Eighty-four year-old Emperor Franz Joseph I presided over this polyglot empire. He had ascended the throne in the Victorian Age (in 1848, at the age of 18) and had never revised his views of government. To him, prudent concessions on language, culture, and borders were anathema. He deluded himself that a multinational empire could not survive if it traded away provinces (as the Turks had successfully done in 1912-13). He exacerbated the problem by acquiring new liabilities, like the Serb-filled provinces of Bosnia-Herzegovina, which Austria occupied in 1878 and annexed on the eve of World War I, provoking a major crisis with Russia and Serbia.
True to his undiscerning nature, imprudent concessions were all that Franz Joseph allowed himself. After the Austro-Prussian War of 1866, in which the Austrian army was roundly defeated at Königgrätz and expelled from the German Confederation (permitting Bismarck's unification of Germany under Prussian rule), Franz Joseph made a Faustian pact with the Habsburg Monarchy's large Hungarian minority. If the Hungarians would cease agitating for secession, he would split the monarchy in two — a western half under German Austrian rule and an eastern half under Hungarian rule — and call it "Austria-Hungary." Everything after 1867 would be "dualist": the banknotes, the flags, the emblems, the politics, the economy, and, most fatefully in the context of 1914, the military.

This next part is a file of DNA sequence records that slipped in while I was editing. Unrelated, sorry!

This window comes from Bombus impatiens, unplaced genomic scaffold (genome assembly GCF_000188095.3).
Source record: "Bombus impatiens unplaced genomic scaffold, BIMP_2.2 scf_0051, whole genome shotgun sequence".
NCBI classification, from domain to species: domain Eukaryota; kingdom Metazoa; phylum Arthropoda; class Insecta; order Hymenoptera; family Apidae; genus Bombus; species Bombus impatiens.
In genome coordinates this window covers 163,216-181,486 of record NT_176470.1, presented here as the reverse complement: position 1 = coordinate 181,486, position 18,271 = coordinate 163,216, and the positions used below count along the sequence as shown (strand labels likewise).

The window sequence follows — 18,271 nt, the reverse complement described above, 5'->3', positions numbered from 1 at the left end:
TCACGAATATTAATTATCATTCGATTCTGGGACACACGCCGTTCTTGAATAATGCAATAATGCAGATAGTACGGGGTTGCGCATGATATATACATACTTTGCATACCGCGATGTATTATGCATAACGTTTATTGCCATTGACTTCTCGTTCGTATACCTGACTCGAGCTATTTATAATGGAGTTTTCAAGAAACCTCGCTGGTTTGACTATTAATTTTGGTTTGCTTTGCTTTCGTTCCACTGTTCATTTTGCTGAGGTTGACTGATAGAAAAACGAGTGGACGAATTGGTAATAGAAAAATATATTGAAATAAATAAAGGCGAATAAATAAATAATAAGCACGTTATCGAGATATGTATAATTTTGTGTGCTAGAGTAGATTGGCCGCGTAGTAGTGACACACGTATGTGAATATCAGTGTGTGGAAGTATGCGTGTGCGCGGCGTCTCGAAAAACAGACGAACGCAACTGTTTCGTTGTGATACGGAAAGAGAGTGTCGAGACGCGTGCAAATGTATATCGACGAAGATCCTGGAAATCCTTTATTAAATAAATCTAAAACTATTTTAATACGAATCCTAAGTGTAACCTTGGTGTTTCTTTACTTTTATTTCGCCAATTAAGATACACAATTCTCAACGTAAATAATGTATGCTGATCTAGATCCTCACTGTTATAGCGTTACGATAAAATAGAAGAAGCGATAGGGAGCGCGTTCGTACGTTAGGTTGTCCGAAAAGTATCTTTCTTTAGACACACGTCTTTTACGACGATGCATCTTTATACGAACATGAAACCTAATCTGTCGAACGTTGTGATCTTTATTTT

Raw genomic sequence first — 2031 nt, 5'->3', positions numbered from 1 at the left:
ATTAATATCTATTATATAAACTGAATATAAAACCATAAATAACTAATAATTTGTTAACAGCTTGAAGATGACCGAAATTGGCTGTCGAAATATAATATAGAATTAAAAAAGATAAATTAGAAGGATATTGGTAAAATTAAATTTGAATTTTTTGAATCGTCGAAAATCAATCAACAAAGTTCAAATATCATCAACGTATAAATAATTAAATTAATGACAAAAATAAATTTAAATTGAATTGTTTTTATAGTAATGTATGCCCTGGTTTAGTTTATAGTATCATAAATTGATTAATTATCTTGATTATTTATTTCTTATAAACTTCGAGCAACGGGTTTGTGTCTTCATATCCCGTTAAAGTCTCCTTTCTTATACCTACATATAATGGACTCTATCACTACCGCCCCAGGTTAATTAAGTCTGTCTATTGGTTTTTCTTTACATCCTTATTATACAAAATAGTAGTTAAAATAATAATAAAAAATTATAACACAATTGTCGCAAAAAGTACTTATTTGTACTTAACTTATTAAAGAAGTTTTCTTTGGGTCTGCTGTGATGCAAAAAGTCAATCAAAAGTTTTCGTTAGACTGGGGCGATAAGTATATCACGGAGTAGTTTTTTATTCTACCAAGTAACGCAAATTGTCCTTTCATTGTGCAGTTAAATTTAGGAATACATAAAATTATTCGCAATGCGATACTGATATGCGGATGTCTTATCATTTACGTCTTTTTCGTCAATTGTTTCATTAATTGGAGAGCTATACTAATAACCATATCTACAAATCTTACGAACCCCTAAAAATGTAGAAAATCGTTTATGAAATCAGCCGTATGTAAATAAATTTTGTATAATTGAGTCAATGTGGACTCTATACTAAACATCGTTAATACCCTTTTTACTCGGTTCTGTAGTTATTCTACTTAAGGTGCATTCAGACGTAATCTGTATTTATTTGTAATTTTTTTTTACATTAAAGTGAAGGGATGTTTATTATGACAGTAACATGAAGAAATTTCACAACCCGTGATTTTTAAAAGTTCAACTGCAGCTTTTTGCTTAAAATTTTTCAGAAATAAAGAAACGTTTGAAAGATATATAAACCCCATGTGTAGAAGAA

Dualism rotted the 400-year-old Habsburg Monarchy from the inside out. Whereas the German Austrians were officious yet slack, the Hungarians were viciously stringent. They used their new privileges to commence a campaign of "denationalization" in what was now called the Kingdom of Hungary. But "Hungary" actually contained large numbers of non-Hungarians: Rumanians, Slovaks, Ukrainians, Serbs, and Roma. The new government in Budapest tried to stamp them all out by banning their languages, schools, and churches. On the Austrian face of an Austro-Hungarian banknote, the denomination was spelled out in every language of the monarchy; on the Hungarian side it was spelled out in Magyar alone.